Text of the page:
French money has an interesting history with ties to royalty, war and politics. Many iterations of currency existed in the country before the franc became standard in the 14th century. Most recently, France joined the European Union and traded the franc for the euro, a powerful contemporary currency.
Early History of French Money
French society began to use coins at the start of the 5th century B.C. The Romans established a currency system around 118 B.C. Later, the money was based on a relationship between three different currencies. One livre was equal to twenty sous or 240 deniers. The Louis d'Or was introduced in 1720 and accompanied with several other currencies including the ecu, the livre tournois, the sol tournois and the liard. In the 1860s, France entered a currency agreement with Belgium, Italy and Switzerland. That relationship concluded in 1927 but was a a precursor to French currency before the euro.
14th Century France Currency Facts
The first coin to be called a franc appeared in 1360, during the Hundred Years' War. The conflict culminated in the release of King John from ransom and with the royal creating an ordinance which resulted in the franc d'or à cheval. Emperor Napoleon Bonaparte helped to standardize the franc's coinage throughout the French empire. After the First World War the franc's value greatly diminished. In 1960, general Charles de Gaulle moved to significantly augment the currency's worth by issuing the "nouveau franc," which was worth 100 of the previous coins.
Currency Used After the Euro
France, alongside ten other European countries, formally transitioned into the euro as the primary French money on New Year's Day, 1999. This economic solidarity was meant to grant each individual country greater financial strength. By adopting the euro, countries become part of the European Union, an economy entity with a wealth matches that of the United States. Bills with the system vary in size with denominations available in units of five to 500 euros. Coins worth one or two euros are also minted.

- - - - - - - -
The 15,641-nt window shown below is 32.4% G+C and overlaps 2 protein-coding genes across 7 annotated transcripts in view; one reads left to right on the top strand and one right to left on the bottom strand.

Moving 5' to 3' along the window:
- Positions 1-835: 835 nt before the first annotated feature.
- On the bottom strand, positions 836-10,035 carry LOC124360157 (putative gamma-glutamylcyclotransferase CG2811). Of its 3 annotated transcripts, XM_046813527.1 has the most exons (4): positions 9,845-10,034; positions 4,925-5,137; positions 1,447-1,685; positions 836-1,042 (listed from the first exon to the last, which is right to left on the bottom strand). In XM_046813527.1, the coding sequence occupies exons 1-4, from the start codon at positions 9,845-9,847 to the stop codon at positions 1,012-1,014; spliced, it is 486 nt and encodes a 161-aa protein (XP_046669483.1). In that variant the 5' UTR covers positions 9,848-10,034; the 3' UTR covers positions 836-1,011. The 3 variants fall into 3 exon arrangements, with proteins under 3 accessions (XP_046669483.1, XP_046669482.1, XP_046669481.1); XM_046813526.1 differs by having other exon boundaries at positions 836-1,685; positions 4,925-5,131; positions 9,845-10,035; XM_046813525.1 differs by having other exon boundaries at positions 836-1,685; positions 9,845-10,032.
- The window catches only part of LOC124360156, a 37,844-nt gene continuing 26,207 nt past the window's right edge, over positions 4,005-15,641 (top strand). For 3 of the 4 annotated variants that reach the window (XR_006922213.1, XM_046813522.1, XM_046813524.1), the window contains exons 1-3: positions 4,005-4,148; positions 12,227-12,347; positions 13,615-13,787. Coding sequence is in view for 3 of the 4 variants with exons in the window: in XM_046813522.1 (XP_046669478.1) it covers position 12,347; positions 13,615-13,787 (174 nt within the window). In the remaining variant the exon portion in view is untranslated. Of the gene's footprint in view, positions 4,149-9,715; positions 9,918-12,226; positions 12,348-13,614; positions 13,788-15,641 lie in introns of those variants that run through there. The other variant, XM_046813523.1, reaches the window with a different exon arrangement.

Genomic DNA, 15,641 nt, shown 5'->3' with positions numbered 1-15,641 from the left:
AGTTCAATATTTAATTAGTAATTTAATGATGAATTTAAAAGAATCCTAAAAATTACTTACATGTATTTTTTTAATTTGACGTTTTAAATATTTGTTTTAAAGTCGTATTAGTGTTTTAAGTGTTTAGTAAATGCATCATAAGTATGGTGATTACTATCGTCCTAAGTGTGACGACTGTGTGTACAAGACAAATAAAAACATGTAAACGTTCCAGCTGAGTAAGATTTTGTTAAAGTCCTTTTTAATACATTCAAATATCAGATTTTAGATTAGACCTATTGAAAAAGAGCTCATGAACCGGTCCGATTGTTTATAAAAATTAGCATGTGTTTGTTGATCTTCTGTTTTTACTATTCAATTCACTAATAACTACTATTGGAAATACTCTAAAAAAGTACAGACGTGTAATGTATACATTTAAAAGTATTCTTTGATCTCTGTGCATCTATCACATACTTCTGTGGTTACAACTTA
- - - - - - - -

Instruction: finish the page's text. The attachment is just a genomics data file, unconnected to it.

Vocabulary For French Money Exchanges
Understanding rudimentary French words about currency and finance can support your endeavors when traveling there. Money is known as "l'argent" in French. "Billets" describe paper money, whereas French coins are called "des pièces." Checks are "chèques." Check the value of the euro compared to that of the dollar when regularly exchanging the currencies. Often, one euro is worth more than one dollar but less than one Great British pound.
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